1 July, 2011
Interactive computer games have the potential to help young people with learning difficulties master everyday tasks and motivate them to learn, according to new research from Nottingham Trent University.
PhD researcher, Rachael Folds, from the University’s School of Education, has studied how repetitive use of interactive mimetic digital games (IMDG), such as those on the Nintendo Wii and Xbox Kinect, could help to improve certain skills.
The research was carried out with Loughborough College students who are undertaking specialist training programmes that assist in the transition from Special Schools into further education courses. The participants were aged 16-24 and have intellectual disabilities ranging from Down’s syndrome to autism spectrum disorder (ASD).
During the study the students undertook pre and post test‘real-world’ activities. The first part of the project– tennis - involved 24 students hitting ten forehand and backhand balls and serving ten balls. They were then asked to carry out the same task on a Wii tennis game at regular intervals over five weeks. The second stage - bowling - asked 18 students to knock down as many pins as possible with five balls and this was then replicated over five weeks on an Xbox Kinect bowling game. After playing the computer games, the students repeated the real-world exercise and their results were compared.
Both the cycles showed significant statistical improvements in their abilities in various activities. During the five week Wii trial, 75% of the group experienced an increase in their computer game scores and the final test showed that the students’ real-life tennis skill level has improved by an average of 53%.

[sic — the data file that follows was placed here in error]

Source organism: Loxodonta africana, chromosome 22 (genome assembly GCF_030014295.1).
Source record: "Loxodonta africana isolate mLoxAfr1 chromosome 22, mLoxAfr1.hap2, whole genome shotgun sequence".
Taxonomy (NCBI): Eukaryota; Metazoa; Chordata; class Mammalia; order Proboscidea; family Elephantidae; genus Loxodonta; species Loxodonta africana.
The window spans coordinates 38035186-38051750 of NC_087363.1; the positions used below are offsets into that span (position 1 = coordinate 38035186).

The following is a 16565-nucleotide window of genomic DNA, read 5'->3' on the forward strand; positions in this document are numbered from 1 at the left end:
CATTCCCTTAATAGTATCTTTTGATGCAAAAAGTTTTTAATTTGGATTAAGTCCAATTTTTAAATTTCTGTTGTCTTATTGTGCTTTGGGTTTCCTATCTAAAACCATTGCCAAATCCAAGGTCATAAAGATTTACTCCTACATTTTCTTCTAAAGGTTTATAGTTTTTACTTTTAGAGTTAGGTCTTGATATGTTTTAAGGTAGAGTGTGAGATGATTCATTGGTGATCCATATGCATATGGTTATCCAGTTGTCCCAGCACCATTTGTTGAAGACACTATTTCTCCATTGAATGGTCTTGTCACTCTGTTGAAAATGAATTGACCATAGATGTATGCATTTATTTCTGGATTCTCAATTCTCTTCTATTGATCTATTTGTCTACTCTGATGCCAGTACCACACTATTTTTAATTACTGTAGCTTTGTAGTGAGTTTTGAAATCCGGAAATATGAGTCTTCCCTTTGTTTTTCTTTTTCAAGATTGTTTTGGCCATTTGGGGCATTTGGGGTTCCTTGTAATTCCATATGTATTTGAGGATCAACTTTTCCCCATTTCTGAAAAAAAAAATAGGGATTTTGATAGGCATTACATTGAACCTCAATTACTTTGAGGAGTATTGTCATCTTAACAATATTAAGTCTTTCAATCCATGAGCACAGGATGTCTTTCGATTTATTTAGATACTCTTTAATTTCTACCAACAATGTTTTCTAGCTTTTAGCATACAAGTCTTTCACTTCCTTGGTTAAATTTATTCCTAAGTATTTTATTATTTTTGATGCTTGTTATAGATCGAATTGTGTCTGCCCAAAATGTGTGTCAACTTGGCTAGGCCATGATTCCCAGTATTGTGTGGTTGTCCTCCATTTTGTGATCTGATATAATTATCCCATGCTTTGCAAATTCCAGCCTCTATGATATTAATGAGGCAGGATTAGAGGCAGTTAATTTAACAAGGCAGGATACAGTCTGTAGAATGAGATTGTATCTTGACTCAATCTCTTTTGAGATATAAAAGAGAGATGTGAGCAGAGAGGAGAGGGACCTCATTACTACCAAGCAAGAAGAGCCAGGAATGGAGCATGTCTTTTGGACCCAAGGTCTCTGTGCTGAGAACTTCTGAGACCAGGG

The second stage of the project showed even more significant findings, 94% got higher scores in week five than they did in the first week playing the computer game and the average increase in their bowling real world skills was 143% after interacting with the game.
When questioned following the project, 92% of the students said they would like to play computer games to learn in college in the future and the same number thought that IMDG help them to learn better than traditional methods associated with traditional teaching. 93% commented that the games had elements that encouraged their interest, 87% said they had learnt some things that were surprising or unexpected using the game and 100% of the participants stated that after playing each game, they were confident that they could pass a test on what they had learnt.
Rachael Folds said:“The initial results from this small sample suggest that interactive games teach the students movements which they can improve upon and mimic in everyday life. Although they were playing tennis and bowling in the trial, games which teach them how to do things like bake a cake or change a tyre could potentially be very beneficial.
“The students really enjoyed taking part in this project and found it a rewarding and enriching learning experience, they were very motivated to learn using this method. The outcomes were certainly very interesting and I think this is an area which warrants further research so we can build on how we best teach children with special educational needs.”
Anita Smith, from Loughborough College, said:“Loughborough College staff have found that the digital games based learning project has been a positive motivator for the learners that have taken part. One student, when asked about their accomplishments at college in the last year, stated that“learning with the Xbox Kinect has helped my achievement this year”.
“Our students often have difficulties in focusing their attention and this project has enabled them improve their motivation and concentration on learning. We are looking forward to expanding the research in collaboration with Rachael by actively involving more students in 2011-2012, as well as developing the learners’ skills using digital game based learning in the future.
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